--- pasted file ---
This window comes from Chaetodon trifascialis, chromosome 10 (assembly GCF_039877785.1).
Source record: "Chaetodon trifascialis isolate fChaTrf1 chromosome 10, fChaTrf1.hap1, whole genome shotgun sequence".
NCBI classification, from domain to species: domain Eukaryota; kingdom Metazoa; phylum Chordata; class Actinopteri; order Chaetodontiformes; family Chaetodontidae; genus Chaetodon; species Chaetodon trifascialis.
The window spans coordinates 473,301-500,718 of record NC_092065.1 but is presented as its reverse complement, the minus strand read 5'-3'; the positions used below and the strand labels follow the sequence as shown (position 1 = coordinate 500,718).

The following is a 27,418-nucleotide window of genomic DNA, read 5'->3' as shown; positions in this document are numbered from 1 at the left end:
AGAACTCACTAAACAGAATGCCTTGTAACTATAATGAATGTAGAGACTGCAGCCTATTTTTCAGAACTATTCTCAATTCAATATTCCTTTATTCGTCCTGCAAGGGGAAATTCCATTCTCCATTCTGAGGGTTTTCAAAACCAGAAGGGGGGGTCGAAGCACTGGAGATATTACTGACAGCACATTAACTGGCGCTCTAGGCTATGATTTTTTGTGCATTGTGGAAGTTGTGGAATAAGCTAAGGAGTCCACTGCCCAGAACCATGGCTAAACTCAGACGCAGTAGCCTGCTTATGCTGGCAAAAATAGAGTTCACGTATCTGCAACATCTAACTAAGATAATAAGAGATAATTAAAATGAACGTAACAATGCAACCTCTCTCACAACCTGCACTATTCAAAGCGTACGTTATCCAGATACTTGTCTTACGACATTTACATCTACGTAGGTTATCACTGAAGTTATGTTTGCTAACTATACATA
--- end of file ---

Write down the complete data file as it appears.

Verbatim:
This window comes from Chaetodon trifascialis, chromosome 10 (assembly GCF_039877785.1).
Source record: "Chaetodon trifascialis isolate fChaTrf1 chromosome 10, fChaTrf1.hap1, whole genome shotgun sequence".
NCBI classification, from domain to species: domain Eukaryota; kingdom Metazoa; phylum Chordata; class Actinopteri; order Chaetodontiformes; family Chaetodontidae; genus Chaetodon; species Chaetodon trifascialis.
The window spans coordinates 473,301-500,718 of record NC_092065.1 but is presented as its reverse complement, the minus strand read 5'-3'; the positions used below and the strand labels follow the sequence as shown (position 1 = coordinate 500,718).

The following is a 27,418-nucleotide window of genomic DNA, read 5'->3' as shown; positions in this document are numbered from 1 at the left end:
AGAACTCACTAAACAGAATGCCTTGTAACTATAATGAATGTAGAGACTGCAGCCTATTTTTCAGAACTATTCTCAATTCAATATTCCTTTATTCGTCCTGCAAGGGGAAATTCCATTCTCCATTCTGAGGGTTTTCAAAACCAGAAGGGGGGGTCGAAGCACTGGAGATATTACTGACAGCACATTAACTGGCGCTCTAGGCTATGATTTTTTGTGCATTGTGGAAGTTGTGGAATAAGCTAAGGAGTCCACTGCCCAGAACCATGGCTAAACTCAGACGCAGTAGCCTGCTTATGCTGGCAAAAATAGAGTTCACGTATCTGCAACATCTAACTAAGATAATAAGAGATAATTAAAATGAACGTAACAATGCAACCTCTCTCACAACCTGCACTATTCAAAGCGTACGTTATCCAGATACTTGTCTTACGACATTTACATCTACGTAGGTTATCACTGAAGTTATGTTTGCTAACTATACATA